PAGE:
How Long Should Wrist Wraps Be To Support & Fit Your Wrist

How Long Should Wrist Wraps Be? Is 12″ Enough?

Guides | Wrist Wraps

Wrist wraps are used during heavy lifting to provide structural support to the wrist joint. However, choosing the proper wrist wrap length can be the difference between them working or just getting in your way. So, how long should wrist wraps be based on your wrist structure? Here’s a quick answer before we do a deeper dive.

How Long Should Wrist Wraps Be?  The common wrist wrap sizes include 12, 18, 24, and over 24 inches, typically labeled short, medium, long, and extra long. The correct wrist wrap length for weightlifting is one you can comfortably wrap between 2-4 times based on your wrist circumference.

When Should Wrist Wraps Be Used?

Regardless of your raw strength, whether you can safely and comfortably press a weight amount often comes down to wrist integrity. Wrists are a complex and delicate structure that unavoidably gets weaker as we age. A common cause of weightlifting injury is simply overbearing the wrist structure, causing it to fail.

Some examples include wrist fractures, tendon pulls, and ligament strains. Wrist wraps are employed for their ability to tightly wrap around the wrist, creating a sleeve that holds everything together and reinforcing its structure.

When Should Wrist Wraps Be Used?

Exercises (or simply everyday movements) that benefit the most from these reinforcements include tasks that require us to balance or push an object with our hands. Popular exercises where wrist wraps prove beneficial include the bench press, overhead press, clean and jerk, but also things like triceps skull crushers, push-ups, or even planks.

3 Benefits Of Using Wrist Wraps

So, now that we know a bit about wrist wraps, let’s find out how they work and what they do for us:

✅ Providing Structural Support

As briefly touched upon in the introduction, wrist wraps essentially work by binding up the wrist together, providing external support to the joint and surrounding muscles. By creating a tight fit around the wrist, we minimize movement that happens inside.

Elastic Velcro Wrist Wraps

Secure your performance with our Velcro wrist wraps – the perfect blend of support and flexibility.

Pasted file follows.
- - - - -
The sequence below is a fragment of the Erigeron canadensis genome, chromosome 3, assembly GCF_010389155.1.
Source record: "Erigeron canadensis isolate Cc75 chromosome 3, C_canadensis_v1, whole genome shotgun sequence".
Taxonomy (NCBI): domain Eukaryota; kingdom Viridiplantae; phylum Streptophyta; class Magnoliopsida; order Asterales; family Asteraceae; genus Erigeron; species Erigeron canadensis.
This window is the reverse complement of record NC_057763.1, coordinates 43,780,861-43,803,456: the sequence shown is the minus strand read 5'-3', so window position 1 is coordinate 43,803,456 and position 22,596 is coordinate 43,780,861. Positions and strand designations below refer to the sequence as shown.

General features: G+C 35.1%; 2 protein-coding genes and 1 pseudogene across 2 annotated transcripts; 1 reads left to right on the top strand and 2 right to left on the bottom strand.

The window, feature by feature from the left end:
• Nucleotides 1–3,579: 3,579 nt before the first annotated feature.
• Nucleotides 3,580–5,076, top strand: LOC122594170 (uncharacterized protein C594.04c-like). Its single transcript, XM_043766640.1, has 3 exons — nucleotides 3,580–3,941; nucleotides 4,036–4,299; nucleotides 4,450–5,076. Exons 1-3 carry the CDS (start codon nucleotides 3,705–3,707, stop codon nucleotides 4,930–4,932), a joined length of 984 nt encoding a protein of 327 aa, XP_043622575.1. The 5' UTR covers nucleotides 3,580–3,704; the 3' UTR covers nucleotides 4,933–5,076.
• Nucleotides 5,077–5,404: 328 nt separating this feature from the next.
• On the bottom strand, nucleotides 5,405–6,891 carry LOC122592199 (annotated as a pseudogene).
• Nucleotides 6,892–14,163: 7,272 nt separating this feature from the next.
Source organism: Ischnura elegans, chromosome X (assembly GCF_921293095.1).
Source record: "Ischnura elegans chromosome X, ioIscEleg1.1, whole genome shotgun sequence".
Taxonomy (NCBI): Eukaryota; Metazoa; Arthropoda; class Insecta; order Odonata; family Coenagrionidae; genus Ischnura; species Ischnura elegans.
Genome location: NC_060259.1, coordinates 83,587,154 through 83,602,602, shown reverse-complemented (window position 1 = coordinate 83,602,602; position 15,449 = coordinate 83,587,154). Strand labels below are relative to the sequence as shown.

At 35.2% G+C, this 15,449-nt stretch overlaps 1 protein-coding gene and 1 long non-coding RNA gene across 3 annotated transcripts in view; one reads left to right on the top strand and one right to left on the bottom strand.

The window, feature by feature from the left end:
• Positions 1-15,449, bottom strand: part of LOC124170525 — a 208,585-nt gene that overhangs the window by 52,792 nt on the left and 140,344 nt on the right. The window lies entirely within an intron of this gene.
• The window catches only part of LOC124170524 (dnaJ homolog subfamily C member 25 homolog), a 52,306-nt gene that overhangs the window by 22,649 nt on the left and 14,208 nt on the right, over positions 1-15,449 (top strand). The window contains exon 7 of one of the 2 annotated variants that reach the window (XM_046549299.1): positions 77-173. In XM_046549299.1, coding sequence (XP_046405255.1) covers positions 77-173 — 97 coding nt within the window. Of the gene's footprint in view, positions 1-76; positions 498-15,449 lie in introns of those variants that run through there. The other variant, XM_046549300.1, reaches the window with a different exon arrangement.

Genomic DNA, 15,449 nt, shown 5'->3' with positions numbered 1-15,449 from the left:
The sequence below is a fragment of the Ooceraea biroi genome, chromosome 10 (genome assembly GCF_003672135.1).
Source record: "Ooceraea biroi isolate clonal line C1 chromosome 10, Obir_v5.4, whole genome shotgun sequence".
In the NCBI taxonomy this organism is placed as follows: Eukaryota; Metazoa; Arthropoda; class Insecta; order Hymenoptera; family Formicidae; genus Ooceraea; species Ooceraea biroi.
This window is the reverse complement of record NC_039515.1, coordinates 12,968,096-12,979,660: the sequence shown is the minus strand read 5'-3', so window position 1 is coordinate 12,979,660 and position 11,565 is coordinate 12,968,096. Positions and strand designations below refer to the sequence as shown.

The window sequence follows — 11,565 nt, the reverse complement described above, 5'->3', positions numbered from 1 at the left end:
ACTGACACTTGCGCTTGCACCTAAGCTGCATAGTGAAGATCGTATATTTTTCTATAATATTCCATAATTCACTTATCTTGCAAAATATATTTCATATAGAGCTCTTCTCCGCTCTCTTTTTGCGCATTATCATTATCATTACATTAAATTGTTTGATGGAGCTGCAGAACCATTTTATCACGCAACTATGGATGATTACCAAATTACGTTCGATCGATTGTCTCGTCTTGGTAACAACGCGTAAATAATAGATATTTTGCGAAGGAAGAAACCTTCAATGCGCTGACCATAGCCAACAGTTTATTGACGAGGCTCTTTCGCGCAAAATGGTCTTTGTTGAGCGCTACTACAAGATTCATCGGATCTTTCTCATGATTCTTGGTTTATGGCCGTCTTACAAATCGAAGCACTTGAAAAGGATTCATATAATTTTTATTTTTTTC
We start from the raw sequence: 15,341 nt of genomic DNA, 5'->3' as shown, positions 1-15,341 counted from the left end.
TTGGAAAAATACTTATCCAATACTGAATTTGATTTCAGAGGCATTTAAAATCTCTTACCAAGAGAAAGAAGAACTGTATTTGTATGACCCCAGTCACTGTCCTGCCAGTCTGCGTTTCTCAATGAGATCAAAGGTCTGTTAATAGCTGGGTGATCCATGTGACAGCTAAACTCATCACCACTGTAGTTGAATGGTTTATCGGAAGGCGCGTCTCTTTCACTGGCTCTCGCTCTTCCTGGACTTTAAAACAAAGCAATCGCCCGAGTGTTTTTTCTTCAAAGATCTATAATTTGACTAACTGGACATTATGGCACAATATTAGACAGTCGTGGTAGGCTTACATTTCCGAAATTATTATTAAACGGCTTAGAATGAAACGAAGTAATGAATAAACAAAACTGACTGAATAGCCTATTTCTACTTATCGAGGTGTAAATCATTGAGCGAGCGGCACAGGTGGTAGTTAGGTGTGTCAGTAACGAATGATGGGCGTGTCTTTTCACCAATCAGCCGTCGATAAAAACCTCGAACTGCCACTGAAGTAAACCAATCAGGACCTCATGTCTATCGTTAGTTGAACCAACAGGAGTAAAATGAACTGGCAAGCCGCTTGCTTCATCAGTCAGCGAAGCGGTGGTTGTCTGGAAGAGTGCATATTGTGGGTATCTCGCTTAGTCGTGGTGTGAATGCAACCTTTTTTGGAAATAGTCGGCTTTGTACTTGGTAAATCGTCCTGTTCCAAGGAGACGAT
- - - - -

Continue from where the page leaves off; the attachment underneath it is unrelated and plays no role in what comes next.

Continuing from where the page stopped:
Crucially, this prevents connective parts and tissue like small bones, ligaments, and tendons from moving too far out of place, thus increasing the risk of the wrist structure collapsing and us being unable to support the weight.

✅ Preventing Injuries

Joints are the most common place of injury among weightlifters, with wrists proving especially problematic. Between the bones, tendons, ligaments, nerves, and blood vessels, many things can go wrong. Sprains and strains are especially common when the wrist structure collapses. When this happens, you’re looking at a few days without training at best, and months of recovery or even surgery at worst.

Using Wrist Wraps

Fractures are also a concern due to the weight pushing directly onto the wrist bones during exercises like bench presses. The two main bones that make up a human forearm are the Radius and Ulna.

According to reports, the most common upper body fracture occurs in the Distal Radius, which is the portion of the Radial bone connected to the wrist. Luckily, by reinforcing wrist structure using wrist wraps, we minimize the risk of these issues.

Pro Tip:

Save your wrist wraps for handling challenging weight. They don’t provide much use if you’re training with weight well within your limits that doesn’t press your wrist.

✅ Possible Lift More Weight

Unfortunately for all of us, you can’t just put on wrist wraps and magically lift 10 pounds more, as per research. However, using wrist wraps could make a big enough difference that they simply unlock the strength you already have, by minimizing pain and discomfort felt and providing reassurance.

This is especially true for people who have chronic conditions, such as Carpal Tunnel Syndrome (CTS) that make exercising uncomfortable/painful. 

Why Is The Correct Wrist Wrap Length Important?

Wrist wrap length is important for selecting the appropriate size of wrap for your wrist shape and size. Wrist wraps need to be long enough to wrap comfortably but not excessively long to leave a bulk of excess material. Wraps that are too short won’t provide enough support when wrapped around, while wraps that are too long can be excessively tight, leading to interference with blood flow and wrist movement.

Correct Wrist Wrap Length

The ideal hand wrap length should be enough to comfortably encircle your wrist at least two but no more than four times. Why no less than two times? Less than that would not be wrapped tightly enough to provide wrist support and stay on comfortably.

A single wrap-around can be hard to keep in place and might unwrap mid-exercise. We took this tip from medical professionals, where bandages are wrapped at least twice for security, but no more to keep blood and air flow at optimal levels.